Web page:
• If a service handler has been created add all of the application’s mappers, attach the service handler to the request and redirect to the service action.

And with that you have an application that can serve content for multiple different types of service with almost no effort on your part.  At least.. if you copy and paste this code.

Have a good Friday!!!

Pre-caching PHP content with Zend_Cache_Manager and the Zend Server Job Queue


With the web being what it is today there can be a lot of times when you want to aggregate data from many different sources and bring them together in a single page.  I have not done much of that on my site simply because that means that I then need to learn a bunch of different API's.  However, since Youtube is the #2 search engine I figured that it might not be a bad idea to aggregate some of my YouTube content on my page automatically.  I don't necessarily want to do a blog post about each individual video I post, but I wanted there to be some place where I could just list them out.

I have two places where I post content.  Youtube and Facebook.  However, polling each site individually for each request is not conducive to having a page that renders quickly.  The thing you do NOT want to do is poll YouTube each time someone comes to an individual page.  The way around this is to cache the contents of the YouTube or Facebook query so you don't have to do that.  Then people are able to re-use the previously defined data when they view that page.  What this does is make most of the new requests to that page much faster since they don't have to re-load that data from YouTube or Facebook.  However, there's a bit of a problem there as well.  Every X number of minutes, the cache will expire and someone will take the hit of connecting to Youtube.  With a moderately low traffic site such as mine, that hit is something I didn't want to make my users endure when they came to the site since there is a decent probability that the cache will expire in between individual page requests.  And, working for Zend, I can't have a page that renders slowly, can I.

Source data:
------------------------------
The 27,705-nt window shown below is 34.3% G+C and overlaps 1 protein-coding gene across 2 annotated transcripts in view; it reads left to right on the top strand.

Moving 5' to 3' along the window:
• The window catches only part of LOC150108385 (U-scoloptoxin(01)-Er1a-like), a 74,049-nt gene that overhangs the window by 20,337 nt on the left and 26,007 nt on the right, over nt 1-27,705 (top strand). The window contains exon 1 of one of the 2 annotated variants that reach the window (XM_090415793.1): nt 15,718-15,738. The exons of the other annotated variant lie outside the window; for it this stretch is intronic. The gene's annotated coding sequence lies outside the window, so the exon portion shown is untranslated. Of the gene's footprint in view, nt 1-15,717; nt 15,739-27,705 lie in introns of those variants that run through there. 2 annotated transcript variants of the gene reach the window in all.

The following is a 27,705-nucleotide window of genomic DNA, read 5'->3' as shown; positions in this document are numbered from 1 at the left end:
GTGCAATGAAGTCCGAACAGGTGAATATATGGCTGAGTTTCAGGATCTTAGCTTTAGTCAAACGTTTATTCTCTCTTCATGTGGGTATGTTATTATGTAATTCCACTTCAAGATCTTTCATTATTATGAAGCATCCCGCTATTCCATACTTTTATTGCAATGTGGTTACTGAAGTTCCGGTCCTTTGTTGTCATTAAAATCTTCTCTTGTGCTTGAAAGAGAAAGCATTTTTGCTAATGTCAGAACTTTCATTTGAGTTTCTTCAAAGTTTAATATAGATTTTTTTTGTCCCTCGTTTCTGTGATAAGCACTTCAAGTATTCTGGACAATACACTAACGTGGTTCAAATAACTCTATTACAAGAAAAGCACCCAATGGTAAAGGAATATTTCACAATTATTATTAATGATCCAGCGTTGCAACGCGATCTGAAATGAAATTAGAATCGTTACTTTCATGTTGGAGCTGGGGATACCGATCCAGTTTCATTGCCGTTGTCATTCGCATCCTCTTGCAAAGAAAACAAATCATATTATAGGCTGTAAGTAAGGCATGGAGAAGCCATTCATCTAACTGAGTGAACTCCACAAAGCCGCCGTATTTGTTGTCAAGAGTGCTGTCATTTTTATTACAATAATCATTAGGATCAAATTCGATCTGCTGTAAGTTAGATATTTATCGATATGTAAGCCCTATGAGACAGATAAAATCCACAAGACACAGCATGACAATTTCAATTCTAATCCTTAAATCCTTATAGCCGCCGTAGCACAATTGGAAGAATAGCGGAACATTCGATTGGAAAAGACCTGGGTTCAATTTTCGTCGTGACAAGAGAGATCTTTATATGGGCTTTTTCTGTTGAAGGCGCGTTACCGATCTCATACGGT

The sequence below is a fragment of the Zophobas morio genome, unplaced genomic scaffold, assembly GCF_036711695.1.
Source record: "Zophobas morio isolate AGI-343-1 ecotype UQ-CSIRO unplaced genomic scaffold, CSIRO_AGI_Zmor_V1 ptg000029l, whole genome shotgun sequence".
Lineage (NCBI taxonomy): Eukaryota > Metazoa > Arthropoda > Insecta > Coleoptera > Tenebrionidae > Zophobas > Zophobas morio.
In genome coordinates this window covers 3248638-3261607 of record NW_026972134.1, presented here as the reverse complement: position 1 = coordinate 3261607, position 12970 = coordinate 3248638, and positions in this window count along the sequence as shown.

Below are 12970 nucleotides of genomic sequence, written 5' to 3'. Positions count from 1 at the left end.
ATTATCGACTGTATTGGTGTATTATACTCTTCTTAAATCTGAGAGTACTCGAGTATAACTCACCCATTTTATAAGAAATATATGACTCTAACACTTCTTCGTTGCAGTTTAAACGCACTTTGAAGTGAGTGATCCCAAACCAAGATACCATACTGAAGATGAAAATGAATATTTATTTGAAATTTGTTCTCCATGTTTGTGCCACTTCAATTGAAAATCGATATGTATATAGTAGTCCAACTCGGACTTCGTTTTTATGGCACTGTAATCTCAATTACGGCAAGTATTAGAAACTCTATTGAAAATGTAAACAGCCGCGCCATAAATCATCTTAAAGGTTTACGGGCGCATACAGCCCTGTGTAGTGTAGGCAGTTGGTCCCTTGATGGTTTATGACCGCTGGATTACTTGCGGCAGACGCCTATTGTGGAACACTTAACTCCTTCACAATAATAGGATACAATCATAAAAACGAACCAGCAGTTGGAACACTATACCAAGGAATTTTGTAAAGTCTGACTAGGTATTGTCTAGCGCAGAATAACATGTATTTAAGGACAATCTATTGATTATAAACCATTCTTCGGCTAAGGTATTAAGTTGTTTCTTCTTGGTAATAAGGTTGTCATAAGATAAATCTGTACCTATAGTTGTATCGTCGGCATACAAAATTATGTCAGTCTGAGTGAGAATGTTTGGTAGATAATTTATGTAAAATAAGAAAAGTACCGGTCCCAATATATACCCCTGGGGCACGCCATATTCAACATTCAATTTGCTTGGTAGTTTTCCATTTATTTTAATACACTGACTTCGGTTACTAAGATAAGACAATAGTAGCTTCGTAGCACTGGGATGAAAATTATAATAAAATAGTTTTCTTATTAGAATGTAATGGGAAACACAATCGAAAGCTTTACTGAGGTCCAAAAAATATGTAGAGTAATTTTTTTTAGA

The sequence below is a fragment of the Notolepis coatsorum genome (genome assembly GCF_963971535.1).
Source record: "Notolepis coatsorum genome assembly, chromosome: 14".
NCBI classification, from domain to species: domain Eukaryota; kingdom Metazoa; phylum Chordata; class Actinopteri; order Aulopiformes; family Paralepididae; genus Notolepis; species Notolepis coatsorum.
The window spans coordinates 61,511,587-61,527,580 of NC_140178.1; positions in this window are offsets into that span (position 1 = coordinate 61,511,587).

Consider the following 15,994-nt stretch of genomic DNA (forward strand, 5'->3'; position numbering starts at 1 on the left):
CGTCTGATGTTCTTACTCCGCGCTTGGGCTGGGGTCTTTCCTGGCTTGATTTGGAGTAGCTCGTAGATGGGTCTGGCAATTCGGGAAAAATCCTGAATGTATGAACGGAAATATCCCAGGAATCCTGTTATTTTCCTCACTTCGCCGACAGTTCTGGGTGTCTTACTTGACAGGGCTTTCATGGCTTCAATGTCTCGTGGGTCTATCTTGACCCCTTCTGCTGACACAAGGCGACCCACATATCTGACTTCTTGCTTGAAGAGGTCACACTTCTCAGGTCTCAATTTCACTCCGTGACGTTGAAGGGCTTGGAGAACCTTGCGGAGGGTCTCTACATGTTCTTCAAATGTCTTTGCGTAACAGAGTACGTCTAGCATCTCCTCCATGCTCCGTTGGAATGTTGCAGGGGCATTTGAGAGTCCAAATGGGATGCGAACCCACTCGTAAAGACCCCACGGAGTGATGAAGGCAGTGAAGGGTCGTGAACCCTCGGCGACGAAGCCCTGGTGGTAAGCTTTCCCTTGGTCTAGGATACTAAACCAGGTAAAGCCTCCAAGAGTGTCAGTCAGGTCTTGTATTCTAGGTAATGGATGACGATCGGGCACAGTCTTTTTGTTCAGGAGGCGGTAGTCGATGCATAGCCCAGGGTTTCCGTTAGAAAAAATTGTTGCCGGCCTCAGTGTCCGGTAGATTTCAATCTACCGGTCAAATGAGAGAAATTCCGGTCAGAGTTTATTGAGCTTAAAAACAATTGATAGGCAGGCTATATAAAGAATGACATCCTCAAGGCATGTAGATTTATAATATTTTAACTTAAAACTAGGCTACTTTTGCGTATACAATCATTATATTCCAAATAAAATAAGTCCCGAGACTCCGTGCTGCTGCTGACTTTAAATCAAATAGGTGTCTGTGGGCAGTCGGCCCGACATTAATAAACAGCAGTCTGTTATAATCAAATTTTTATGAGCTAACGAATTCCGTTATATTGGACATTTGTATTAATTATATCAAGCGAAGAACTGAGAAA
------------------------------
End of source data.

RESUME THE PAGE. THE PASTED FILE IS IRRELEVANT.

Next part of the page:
So what I did was create a new Zend Server Job Queue task, which I have detailed several times (and there should be a link to several on the side) that would connect to both YouTube and Facebook.  This task would insert the results into a cache (you could use a database if you liked) so that when someone came to a page that they would be seeing the cached data rather than polling YouTube.  From a settings perpective, the cache is set to never expire the content there.  But because I set the task to run once an hour the content is going to be refreshed.  Using this pre-population method I am able to keep requests snappy which at the same time providing mostly up to date content.

The task to do this is relatively simple.  First I edit my application.ini file to set up the cache manager.

resources.cachemanager.video.frontend.name = Core
resources.cachemanager.video.frontend.options.automatic_serialization = true
resources.cachemanager.video.frontend.options.lifetime = null
resources.cachemanager.video.backend.name = File

By defining these ini settings, Zend_Application will automatically instantiate an instance of Zend_Cache_Manager and set up a cache that is named "video" with the individual options as specified.  What this means is that I could create another cache interface by taking these configuration lines and giving it its own configuration settings.  It could be different settings or even a completely different backend, or a different front end.

Then I create my task class.

class Admin_Task_VideoPreCache extends Esc_Queue_TaskAbstract

    protected function _execute(Zend_Application $app)
        $yt = new Zend_Gdata_YouTube();
        $options = $app->getOption('video');
        $uploads = $yt->getUserUploads($options['youtube']['id']);
        $manager = $app->getBootstrap()->getResource('cachemanager');
        /* @var $manager Zend_Cache_Manager */